Must read (objective) report on the dangers of automated securities exchange.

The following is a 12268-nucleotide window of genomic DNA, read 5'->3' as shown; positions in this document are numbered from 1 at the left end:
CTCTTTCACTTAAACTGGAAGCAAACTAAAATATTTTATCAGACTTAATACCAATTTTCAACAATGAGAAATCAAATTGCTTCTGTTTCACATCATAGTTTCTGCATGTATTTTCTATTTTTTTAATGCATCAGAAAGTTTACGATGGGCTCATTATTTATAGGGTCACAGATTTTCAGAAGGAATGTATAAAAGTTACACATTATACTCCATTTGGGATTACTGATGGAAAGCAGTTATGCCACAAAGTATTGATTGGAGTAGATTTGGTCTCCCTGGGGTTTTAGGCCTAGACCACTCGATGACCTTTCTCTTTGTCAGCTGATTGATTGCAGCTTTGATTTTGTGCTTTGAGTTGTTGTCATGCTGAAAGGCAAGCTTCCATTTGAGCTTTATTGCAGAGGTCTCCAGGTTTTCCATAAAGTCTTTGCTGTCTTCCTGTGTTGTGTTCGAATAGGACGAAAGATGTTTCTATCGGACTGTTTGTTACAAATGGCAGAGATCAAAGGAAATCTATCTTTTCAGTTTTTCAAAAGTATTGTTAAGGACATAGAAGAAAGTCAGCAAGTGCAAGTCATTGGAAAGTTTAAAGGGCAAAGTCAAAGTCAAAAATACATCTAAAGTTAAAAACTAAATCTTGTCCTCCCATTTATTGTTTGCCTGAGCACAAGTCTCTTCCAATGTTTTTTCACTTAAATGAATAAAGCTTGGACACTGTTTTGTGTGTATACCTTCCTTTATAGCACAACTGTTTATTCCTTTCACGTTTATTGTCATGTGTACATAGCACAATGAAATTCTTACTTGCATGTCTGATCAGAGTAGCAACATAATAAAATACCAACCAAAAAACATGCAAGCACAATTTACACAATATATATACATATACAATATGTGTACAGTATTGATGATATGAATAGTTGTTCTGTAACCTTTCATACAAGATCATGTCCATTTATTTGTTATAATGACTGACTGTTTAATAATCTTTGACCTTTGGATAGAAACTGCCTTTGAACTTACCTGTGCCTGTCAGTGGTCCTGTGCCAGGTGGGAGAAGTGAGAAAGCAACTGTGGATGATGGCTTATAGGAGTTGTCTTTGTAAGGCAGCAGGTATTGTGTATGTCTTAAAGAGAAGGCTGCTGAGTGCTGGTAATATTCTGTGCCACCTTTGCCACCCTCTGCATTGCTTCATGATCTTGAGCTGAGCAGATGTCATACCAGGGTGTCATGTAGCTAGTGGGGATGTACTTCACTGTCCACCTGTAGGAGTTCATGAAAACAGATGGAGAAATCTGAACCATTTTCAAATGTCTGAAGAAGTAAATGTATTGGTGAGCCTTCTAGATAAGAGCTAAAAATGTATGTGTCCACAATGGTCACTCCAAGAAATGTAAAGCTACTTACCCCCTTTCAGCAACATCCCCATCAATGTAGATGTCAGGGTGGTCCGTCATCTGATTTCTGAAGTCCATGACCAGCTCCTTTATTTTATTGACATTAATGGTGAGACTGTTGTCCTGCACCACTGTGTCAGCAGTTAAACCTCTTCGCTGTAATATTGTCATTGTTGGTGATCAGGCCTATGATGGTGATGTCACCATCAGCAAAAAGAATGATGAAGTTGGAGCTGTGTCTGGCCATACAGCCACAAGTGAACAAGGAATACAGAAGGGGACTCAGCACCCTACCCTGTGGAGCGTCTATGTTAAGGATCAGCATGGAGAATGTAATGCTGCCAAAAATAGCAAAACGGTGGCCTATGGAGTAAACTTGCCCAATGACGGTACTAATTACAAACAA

This report identifies impersonal efficiency as a driver of market automation during the past four decades, and speculates about the future problems it might pose. The ideology of impersonal efficiency is rooted in a mistrust of financial intermediaries such as floor brokers and specialists. Impersonal efficiency has guided the development of market automation towards transparency and impersonality, at the expense of human trading floors. The result has been an erosion of the informal norms and human judgment that characterize less anonymous markets. We call impersonal efficiency an ideology because we do not think that impersonal markets are always superior to markets built on social ties. This report traces the historical origins of this ideology, considers the problems it has already created in the recent Flash Crash of 2010, and asks what potential risks it might pose in the future. Before considering its risks, it is important to point first to the many benefits of automation. The most important advantage has been a notable narrowing of the spreads in the equities market. In addition to lower transaction costs, the structure of the market now has competing centres for order matching, and provides direct access to small investors. Equally important, the audit trail generated by electronic trading has made surveillance more effective.